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The turbulent history of Hell's Gate

A-Airtram + fishwaysHells Gate, a 35-meter wide passage through the Fraser River near Boston Bar, has a turbulent history.

For generations, the indigenous population around this place relied heavily on salmon fishing.

In 1914, during construction work on a railway line, part of the mountainside collapsed and blocked the passage. This accident had serious consequences for salmon that were trying to return upstream to their place of birth in order to spawn there.

A small passage was created one year after the accident, but millions of salmon were no longer able to pass the barrier formed by Hells Gate. This led to a major political quarrel about the size of salmon quotas.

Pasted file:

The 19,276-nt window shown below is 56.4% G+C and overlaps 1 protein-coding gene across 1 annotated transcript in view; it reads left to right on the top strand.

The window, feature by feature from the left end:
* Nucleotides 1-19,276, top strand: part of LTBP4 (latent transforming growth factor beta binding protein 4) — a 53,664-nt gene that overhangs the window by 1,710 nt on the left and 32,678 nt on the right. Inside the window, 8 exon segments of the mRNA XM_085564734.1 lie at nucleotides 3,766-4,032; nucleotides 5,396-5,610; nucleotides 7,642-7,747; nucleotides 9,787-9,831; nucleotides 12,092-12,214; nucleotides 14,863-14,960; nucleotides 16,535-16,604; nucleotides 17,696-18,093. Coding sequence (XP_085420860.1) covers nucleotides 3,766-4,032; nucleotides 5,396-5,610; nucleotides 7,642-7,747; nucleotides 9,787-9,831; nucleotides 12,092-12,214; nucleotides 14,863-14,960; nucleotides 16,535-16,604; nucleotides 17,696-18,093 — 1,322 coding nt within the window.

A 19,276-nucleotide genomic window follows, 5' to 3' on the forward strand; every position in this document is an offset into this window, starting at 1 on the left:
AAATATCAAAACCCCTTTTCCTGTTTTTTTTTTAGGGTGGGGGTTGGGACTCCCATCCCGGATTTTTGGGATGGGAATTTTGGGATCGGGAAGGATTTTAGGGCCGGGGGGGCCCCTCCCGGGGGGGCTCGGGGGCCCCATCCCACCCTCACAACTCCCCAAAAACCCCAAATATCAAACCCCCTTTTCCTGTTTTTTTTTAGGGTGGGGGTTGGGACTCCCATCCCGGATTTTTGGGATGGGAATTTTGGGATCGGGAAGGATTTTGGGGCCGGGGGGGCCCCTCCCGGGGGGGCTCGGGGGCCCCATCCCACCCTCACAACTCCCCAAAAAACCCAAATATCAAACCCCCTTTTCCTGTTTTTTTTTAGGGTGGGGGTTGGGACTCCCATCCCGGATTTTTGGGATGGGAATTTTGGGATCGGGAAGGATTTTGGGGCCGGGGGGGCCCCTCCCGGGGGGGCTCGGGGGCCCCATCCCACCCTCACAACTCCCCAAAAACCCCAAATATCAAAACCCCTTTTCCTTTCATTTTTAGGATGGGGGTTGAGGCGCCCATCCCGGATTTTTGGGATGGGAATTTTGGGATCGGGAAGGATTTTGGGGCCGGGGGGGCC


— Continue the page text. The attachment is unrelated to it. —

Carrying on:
The airtram above Hells Gate provides a good view of the fishways that provide salmon with free passage

B-Ing. bij model


The creation of fishways started in 1944. These tunnel passageways along both banks of the river provide salmon with an unhindered passage. It was in the nineteen-seventies that Hells Gate started to develop as a tourist attraction.                               


An engineer testing a model of the 'fishways' 

C-bouw fisways




The name Hells Gate is based on a quote from the explorer Simon Fraser. In a travel report of his first boat trip on the Fraser River in 1808, he described the narrow passage near Boston Bar as a place where no human should venture, for surely these are the gates of hell.





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